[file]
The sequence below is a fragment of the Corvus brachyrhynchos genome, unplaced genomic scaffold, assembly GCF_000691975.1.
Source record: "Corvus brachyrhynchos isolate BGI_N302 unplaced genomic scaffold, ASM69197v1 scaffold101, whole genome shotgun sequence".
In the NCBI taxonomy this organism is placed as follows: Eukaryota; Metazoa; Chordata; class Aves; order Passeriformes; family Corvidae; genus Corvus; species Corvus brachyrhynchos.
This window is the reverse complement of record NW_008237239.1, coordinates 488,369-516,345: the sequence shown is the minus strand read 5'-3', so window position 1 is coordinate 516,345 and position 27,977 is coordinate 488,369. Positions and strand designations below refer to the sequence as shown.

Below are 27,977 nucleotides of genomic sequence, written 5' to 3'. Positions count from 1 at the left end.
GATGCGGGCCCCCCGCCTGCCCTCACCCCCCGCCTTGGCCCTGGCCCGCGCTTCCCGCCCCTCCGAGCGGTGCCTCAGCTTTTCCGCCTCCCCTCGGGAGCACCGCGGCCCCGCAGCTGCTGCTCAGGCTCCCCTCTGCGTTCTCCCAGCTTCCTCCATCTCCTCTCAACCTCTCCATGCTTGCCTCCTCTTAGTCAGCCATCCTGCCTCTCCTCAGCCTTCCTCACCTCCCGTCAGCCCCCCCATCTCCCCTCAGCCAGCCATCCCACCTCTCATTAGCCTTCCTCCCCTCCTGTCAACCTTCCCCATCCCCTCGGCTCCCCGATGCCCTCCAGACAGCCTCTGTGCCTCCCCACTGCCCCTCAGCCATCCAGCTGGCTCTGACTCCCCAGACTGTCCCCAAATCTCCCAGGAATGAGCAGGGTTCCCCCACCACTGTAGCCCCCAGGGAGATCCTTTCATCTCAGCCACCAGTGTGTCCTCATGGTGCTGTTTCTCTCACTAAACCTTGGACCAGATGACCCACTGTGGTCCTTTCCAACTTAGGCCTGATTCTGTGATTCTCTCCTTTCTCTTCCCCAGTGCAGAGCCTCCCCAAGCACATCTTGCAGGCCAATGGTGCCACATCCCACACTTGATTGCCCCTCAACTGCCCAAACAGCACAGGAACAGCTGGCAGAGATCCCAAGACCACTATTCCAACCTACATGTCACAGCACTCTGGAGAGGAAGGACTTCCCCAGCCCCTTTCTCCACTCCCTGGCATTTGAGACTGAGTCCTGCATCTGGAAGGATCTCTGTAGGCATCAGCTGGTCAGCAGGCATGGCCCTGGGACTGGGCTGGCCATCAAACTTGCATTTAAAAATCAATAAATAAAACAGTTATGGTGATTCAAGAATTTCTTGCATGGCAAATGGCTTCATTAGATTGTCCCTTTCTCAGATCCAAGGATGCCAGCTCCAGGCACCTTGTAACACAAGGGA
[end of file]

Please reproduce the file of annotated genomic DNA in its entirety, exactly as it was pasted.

The sequence below is a fragment of the Corvus brachyrhynchos genome, unplaced genomic scaffold, assembly GCF_000691975.1.
Source record: "Corvus brachyrhynchos isolate BGI_N302 unplaced genomic scaffold, ASM69197v1 scaffold101, whole genome shotgun sequence".
In the NCBI taxonomy this organism is placed as follows: Eukaryota; Metazoa; Chordata; class Aves; order Passeriformes; family Corvidae; genus Corvus; species Corvus brachyrhynchos.
This window is the reverse complement of record NW_008237239.1, coordinates 488,369-516,345: the sequence shown is the minus strand read 5'-3', so window position 1 is coordinate 516,345 and position 27,977 is coordinate 488,369. Positions and strand designations below refer to the sequence as shown.

Below are 27,977 nucleotides of genomic sequence, written 5' to 3'. Positions count from 1 at the left end.
GATGCGGGCCCCCCGCCTGCCCTCACCCCCCGCCTTGGCCCTGGCCCGCGCTTCCCGCCCCTCCGAGCGGTGCCTCAGCTTTTCCGCCTCCCCTCGGGAGCACCGCGGCCCCGCAGCTGCTGCTCAGGCTCCCCTCTGCGTTCTCCCAGCTTCCTCCATCTCCTCTCAACCTCTCCATGCTTGCCTCCTCTTAGTCAGCCATCCTGCCTCTCCTCAGCCTTCCTCACCTCCCGTCAGCCCCCCCATCTCCCCTCAGCCAGCCATCCCACCTCTCATTAGCCTTCCTCCCCTCCTGTCAACCTTCCCCATCCCCTCGGCTCCCCGATGCCCTCCAGACAGCCTCTGTGCCTCCCCACTGCCCCTCAGCCATCCAGCTGGCTCTGACTCCCCAGACTGTCCCCAAATCTCCCAGGAATGAGCAGGGTTCCCCCACCACTGTAGCCCCCAGGGAGATCCTTTCATCTCAGCCACCAGTGTGTCCTCATGGTGCTGTTTCTCTCACTAAACCTTGGACCAGATGACCCACTGTGGTCCTTTCCAACTTAGGCCTGATTCTGTGATTCTCTCCTTTCTCTTCCCCAGTGCAGAGCCTCCCCAAGCACATCTTGCAGGCCAATGGTGCCACATCCCACACTTGATTGCCCCTCAACTGCCCAAACAGCACAGGAACAGCTGGCAGAGATCCCAAGACCACTATTCCAACCTACATGTCACAGCACTCTGGAGAGGAAGGACTTCCCCAGCCCCTTTCTCCACTCCCTGGCATTTGAGACTGAGTCCTGCATCTGGAAGGATCTCTGTAGGCATCAGCTGGTCAGCAGGCATGGCCCTGGGACTGGGCTGGCCATCAAACTTGCATTTAAAAATCAATAAATAAAACAGTTATGGTGATTCAAGAATTTCTTGCATGGCAAATGGCTTCATTAGATTGTCCCTTTCTCAGATCCAAGGATGCCAGCTCCAGGCACCTTGTAACACAAGGGA